Haye vs Chisora: Two Men Seeking Redemption After Klitschko Controversies

by Adrian Back »

First of all, I just need to say how pleased I am to see David Haye stepping back into the ring. One of the most destructive punchers of the last decade, ‘Hayemaker’ has always been a pleasure to watch, and the heavyweight scene is a much more interesting place with his hulking presence. 


Okay, he may not be the most physically intimidating of heavyweights at 6ft 3” and around 240lbs - especially considering the array of giants who covers the heavyweight landscape - but Haye brings enthusiasm and the ability to sell a fight. His charisma and charm made him a must-see fighter, and his undoubted power in both hands is what makes the heavyweight division so exciting. 


His performances against Jean Marc-Mormeck and Nikolay Valuev will live long in the memory; while I can never forget the way he goaded the Klitschko’s for nearly two years. The fight with Wladimir may have disappointed, but it was a truly massive night for British boxing, the sort of occasion that made Ricky Hatton a household name. 


Having read the excellent book ‘Making Haye’ I truly believed I would never see the Bermondsey-fighter back in the ring. It seemed he would only consider a return against a Klitschko brother and that seemed nigh on impossible. Fortunately we have Dereck Chisora to thank for Haye returning to our screens on Saturday night. 


While Haye had a night to forget against Wladimir – a toe injury leading to all sorts of unflattering headlines - Chisora earned plaudits for his performance against Vitali. He pushed the older brother for the full 12 rounds and, despite never looking like pulling off major upset, further enhanced his credentials on the world stage. 


Of course it wasn’t this display that temped Haye into a comeback. He may have watched on from ringside, but it was the post-fight press conference that sowed the seeds for a return. We all know what happened, and whether you agree, or disagree, with the reaction of the British Board of Control, you have to admit that you are glad these two will settle their differences in the ring. 


So just what makes this bout worth watching? There are no titles on the line. In fact, it seems more a matter of Haye wanting to silence a man he genuinely dislikes. The south London fighter did not feel any distaste towards the Klitschko’s. I am sure he respected the way they did business and held themselves. However, he knew he had to get under their skin in order to make the fight happen.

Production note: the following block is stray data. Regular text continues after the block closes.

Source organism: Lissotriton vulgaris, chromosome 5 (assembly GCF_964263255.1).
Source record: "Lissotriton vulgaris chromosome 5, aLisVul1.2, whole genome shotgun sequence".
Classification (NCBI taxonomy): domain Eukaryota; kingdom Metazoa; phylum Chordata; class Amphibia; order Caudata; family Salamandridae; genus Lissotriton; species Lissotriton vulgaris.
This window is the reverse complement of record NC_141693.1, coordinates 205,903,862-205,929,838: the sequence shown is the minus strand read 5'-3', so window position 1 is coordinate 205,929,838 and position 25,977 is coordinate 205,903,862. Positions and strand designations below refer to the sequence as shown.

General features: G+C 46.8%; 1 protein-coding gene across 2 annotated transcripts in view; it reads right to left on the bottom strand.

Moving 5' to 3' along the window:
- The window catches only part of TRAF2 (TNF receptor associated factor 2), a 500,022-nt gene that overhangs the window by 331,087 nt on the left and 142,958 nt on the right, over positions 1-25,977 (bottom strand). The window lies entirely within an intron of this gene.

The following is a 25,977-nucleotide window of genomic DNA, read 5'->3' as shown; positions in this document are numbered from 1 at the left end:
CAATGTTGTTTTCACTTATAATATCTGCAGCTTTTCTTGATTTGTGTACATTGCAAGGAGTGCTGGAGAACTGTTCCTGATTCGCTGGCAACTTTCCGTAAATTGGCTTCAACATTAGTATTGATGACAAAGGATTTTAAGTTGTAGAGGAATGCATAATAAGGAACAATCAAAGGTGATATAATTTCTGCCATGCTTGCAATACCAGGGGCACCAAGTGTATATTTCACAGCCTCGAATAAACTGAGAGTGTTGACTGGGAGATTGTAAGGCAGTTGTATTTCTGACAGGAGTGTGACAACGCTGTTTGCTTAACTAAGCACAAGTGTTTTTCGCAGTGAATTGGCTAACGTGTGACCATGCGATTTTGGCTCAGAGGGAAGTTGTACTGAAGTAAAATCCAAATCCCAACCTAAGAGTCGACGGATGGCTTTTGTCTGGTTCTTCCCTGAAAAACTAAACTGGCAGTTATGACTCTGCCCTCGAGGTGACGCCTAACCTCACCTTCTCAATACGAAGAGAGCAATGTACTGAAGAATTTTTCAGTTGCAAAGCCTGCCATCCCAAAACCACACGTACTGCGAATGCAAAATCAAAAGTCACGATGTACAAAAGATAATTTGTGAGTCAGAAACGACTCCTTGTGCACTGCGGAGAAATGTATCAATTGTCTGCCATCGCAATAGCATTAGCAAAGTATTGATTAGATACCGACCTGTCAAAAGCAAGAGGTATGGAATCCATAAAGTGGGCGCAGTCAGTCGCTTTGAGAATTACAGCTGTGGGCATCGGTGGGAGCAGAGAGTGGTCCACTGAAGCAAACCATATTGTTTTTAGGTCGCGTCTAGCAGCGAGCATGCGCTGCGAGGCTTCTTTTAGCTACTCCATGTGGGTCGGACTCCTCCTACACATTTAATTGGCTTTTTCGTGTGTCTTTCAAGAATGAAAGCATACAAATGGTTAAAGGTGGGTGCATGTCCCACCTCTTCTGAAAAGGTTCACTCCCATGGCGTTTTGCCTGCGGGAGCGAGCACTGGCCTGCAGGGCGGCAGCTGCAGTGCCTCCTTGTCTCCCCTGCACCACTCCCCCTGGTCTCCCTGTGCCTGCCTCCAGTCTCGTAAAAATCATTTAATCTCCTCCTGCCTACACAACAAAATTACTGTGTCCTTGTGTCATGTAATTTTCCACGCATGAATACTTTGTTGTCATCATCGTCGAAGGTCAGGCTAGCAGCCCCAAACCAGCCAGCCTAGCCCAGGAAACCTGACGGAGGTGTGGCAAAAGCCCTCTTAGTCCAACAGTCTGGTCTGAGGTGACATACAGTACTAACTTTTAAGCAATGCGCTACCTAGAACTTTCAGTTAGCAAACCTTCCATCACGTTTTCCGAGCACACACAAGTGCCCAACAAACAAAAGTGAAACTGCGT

With Chisora, this is a man, that according to his trainer Adam Booth, he hates. “This is personal. This is way more personal than the Wladimir Klitschko fight. That was business, but he hates Dereck Chisora. I've used his hatred of Dereck as fuel for training to make him do more. He wants it more.”


Chrisora, for his part, has plenty to gain from settling his differences with Haye. He has lost his last three title fights. Yet, despite the off colour display against Tyson Fury, there have been signs that he has the tools to compete at the very highest level.  


Despite how the judges viewed his fight with Robert Helenius, it seemed clear he had beaten the Finn; while his showing against Vitali proved he had heart and an incredible chin. But what he needs is a big win. Overcoming Haye would go a long to way to proving he has a genuine chance of lifting a heavyweight world title – a match-up with WBA champ Alexander Povetkin would certainly be interesting. 


Both men have been involved in controversies when it comes to the dominant Klitschko’s, but this could be their chance to steal some of the limelight for themselves. Some fight fans cannot admire the skill of the Ukrainian brothers and claim they are killing the sport. 


Vitali will soon be retired, while Wladimir appears so short of options that he has even resorted to mentioning Tyson Fury as a future opponent. Neither Fury or David Price are ready for the challenge the WBO, IBF and WBA Super Champion presents, while the rest of the division presents little to be excited about. 


Haye and Chisora should bring some passion into the ring. There is bad blood between the fighters and a need for both to impress. Who knows what the future holds for the two London fighters, but a domestic heavyweight battle is bound to create a buzz. Despite Amir Khan attempting to win back his light-welterweight titles from Danny Garcia on the same night, the eyes of the boxing world will be on West Ham this Saturday. 






By Adrian Back